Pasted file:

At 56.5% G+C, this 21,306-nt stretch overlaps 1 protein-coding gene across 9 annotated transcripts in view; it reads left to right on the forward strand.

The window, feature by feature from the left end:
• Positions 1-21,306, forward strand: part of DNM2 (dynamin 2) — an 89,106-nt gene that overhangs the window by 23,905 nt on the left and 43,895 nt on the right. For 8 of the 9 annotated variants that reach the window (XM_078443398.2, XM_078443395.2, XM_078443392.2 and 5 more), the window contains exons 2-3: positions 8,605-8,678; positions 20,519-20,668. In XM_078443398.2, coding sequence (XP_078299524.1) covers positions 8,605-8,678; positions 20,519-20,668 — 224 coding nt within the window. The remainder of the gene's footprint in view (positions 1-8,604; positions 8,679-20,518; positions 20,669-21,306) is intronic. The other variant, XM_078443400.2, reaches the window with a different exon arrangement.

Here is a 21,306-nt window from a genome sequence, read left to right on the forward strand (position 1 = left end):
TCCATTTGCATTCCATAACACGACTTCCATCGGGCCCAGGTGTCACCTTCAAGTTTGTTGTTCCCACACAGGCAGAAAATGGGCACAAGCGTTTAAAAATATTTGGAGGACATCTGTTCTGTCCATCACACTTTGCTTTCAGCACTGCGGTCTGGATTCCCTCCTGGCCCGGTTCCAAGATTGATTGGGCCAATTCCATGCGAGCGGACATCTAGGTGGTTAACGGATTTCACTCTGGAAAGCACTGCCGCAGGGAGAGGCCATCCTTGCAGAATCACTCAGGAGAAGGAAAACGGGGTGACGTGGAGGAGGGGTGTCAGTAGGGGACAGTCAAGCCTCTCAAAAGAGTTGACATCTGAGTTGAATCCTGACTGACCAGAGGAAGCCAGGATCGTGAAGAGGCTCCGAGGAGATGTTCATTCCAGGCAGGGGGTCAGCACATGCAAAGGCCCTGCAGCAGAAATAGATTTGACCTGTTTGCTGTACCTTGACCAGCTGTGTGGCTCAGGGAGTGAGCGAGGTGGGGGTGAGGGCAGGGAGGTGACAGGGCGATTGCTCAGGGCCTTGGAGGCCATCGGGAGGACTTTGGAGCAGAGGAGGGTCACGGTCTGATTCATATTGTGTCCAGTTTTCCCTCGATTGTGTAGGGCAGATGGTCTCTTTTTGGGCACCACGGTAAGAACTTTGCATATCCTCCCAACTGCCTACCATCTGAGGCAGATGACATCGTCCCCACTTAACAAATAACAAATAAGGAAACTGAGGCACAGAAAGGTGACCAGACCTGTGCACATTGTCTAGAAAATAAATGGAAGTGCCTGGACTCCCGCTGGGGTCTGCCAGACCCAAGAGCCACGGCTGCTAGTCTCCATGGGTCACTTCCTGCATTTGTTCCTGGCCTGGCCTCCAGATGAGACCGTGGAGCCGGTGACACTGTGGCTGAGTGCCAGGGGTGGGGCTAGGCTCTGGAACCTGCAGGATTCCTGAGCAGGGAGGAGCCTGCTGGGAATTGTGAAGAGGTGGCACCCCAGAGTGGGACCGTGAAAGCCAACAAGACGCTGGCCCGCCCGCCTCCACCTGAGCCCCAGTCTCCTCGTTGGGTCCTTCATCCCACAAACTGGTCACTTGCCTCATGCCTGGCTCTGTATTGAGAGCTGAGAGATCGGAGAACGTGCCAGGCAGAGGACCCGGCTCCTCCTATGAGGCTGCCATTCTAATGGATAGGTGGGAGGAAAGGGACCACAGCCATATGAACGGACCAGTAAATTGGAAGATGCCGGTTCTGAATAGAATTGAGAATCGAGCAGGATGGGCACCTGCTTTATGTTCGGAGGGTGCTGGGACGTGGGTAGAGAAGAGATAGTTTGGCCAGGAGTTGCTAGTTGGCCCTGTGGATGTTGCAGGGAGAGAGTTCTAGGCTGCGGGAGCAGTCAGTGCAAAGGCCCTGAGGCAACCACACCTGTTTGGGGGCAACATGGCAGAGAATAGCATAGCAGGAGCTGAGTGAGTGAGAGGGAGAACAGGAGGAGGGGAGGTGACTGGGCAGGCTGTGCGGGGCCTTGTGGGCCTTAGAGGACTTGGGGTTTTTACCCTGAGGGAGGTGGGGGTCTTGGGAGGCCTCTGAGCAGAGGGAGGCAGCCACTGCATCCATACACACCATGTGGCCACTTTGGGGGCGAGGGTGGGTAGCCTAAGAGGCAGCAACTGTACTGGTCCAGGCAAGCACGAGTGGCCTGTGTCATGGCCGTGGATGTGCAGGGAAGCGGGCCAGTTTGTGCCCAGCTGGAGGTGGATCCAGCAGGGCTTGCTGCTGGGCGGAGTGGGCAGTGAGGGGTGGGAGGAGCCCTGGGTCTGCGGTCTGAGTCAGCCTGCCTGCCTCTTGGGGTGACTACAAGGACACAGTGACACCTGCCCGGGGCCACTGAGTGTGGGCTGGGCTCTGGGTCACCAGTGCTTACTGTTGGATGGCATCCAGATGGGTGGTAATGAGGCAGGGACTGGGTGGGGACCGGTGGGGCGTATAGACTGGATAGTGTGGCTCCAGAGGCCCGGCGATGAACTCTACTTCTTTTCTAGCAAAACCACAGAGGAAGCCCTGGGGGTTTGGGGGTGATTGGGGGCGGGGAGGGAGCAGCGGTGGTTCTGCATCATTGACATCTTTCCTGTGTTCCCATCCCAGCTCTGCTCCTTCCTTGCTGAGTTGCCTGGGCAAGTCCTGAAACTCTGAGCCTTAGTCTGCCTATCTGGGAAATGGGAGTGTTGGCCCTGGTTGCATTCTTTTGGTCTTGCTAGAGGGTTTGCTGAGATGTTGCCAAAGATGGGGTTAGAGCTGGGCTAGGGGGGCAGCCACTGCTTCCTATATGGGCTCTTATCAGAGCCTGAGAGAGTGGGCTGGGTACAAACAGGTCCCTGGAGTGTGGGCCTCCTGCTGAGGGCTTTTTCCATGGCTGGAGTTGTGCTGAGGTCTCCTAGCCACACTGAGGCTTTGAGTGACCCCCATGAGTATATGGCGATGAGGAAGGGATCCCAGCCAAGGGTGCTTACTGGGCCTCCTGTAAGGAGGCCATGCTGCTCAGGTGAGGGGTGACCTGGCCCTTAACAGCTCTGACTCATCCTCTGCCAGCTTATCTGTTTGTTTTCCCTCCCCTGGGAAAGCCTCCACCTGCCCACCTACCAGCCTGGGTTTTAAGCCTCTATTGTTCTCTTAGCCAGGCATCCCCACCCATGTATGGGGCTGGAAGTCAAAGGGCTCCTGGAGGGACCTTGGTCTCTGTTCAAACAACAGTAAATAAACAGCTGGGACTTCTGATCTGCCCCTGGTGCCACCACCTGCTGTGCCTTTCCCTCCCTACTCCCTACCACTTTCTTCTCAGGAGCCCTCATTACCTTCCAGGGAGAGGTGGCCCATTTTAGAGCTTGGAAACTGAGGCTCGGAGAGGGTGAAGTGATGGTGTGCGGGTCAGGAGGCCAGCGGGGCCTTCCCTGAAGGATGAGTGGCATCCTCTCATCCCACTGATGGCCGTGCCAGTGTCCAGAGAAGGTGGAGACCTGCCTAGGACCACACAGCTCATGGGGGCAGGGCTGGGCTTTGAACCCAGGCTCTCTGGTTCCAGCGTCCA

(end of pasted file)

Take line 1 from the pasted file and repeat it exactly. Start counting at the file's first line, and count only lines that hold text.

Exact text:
At 56.5% G+C, this 21,306-nt stretch overlaps 1 protein-coding gene across 9 annotated transcripts in view; it reads left to right on the forward strand.